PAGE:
Sweetwater Creek State Park - Environmental Conservation

Environmental Conservation

The mission of the Sweetwater Creek State Park is to sustain, enhance, protect and conserve Georgia’s natural, historic and cultural resources for present and future generations. The wise use of the resources of the park is necessary in order to provide recreational and educational prospects and facilities. The protection of the park resources is critical during fast urban growth. Atlanta grows and its demand for land use increases. The urbanization creates urban heat island effect, which is due to absorption of heat by asphalt and concrete cover. As trees and green cover help to reduce urban heat island effect, the protection of parks is important. In 1998, the Chattahoochee River was names one of the nations’ most Endangered Rivers by the American Rivers Environmental Group. The river receives a large amount of pollutants brought by rainwater runoff which is due to the urbanization. One of the goals of the park is protection of the rivers that flow through the park and fish population in those rivers. Due to urban growth, the demand to the park increases creating problems with trail compaction and erosion and unmanageable litter. The park offers several programs for public to participate in the park conservation such as: Rivers Alive Cleanup, P2AD-Pollution Prevention, Waste Management, Trail Maintenance, Recycling.

Visitor Center

Due to conservation efforts, the Visitor Center was built in a sustainable design in 2006. It is 9,000 square feet (840 m2) building which construction cost $1.5 or $173/SF. The Visitor Center has received the Leadership in Energy and Environmental Design (LEED) Platinum Certification from the U.S. Green Building Council, which is the highest level attainable. In 2007, the Visitor Center was one of only twenty platinum rated buildings in the world and it was the first in the Southeast. The building’s reduced impact: 77% reduced in water use, 51% reduction in electricity use, 80% of construction waste diverted from landfill, no increase in stormwater runoff after construction, and daylighting in 83% of interior spaces. The building is built into a hillside to minimize the physical and visual disturbance to the land. To reduce the urban heat island effect and water runoff, two 2,800-square-foot (260 m2) building’s roofs are planted with native plants, green roofs. The green roofs are 12-inch (300 mm) deep.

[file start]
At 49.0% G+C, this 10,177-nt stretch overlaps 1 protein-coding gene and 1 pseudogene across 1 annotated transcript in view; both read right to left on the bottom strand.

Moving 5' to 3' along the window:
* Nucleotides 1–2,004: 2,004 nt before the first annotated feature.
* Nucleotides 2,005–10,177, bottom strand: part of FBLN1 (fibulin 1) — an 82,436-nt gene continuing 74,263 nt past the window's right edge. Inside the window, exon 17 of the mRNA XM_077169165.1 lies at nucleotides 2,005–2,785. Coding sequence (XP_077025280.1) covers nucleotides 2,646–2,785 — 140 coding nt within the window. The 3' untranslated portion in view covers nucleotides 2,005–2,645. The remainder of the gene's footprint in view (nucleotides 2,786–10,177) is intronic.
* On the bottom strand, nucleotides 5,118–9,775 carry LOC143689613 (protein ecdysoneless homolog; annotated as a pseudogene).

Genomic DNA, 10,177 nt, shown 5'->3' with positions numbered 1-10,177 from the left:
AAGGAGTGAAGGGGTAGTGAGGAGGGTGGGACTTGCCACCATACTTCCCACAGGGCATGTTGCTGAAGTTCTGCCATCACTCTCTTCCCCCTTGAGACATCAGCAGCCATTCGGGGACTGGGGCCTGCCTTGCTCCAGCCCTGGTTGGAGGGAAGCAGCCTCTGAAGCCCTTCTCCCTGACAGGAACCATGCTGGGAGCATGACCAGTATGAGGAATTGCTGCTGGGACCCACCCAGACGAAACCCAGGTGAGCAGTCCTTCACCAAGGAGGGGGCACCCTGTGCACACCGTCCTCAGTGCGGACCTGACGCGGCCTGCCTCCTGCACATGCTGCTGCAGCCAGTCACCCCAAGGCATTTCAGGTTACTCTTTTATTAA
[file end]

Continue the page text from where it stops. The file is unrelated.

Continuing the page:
The sun-controlling feature of the building allows the sun to warm the interior in winter and reduces solar energy in summer. The northern side of the building has clerestory windows that allow indirect sunlight into the building. The southern side of the building has shelves that bounce light into the interior. The building uses photocells and motion sensors for general lighting. Approximately 20% of the building electricity is produced by 10.5 kW photovoltaic arrays consisting of new and recycled solar panels. The building’s long side faces south allowing the solar panels to receive maximum sunlight. The building’s annual energy savings are 57,969 kilowatt hours which avoid 27 tons of carbon emissions per year.

The Visitors Center uses the existing parking lot, minimizing more disturbance. The park has bioretention ponds to prevent downstream flooding and to filter storm water runoff with aquatic vegetation. The building’s construction materials such as steel structure, aluminum siding and framing are made from recycled materials. The construction waste is recycled. In order to save fuel by avoiding transportation of goods from farther away, the park used masonry stucco, fly-ash concrete and other local materials. In order to save water, the park collects rain water, has a composting toilet, Clivus multrum that uses no potable water, waterless urinals, and pervious concrete.

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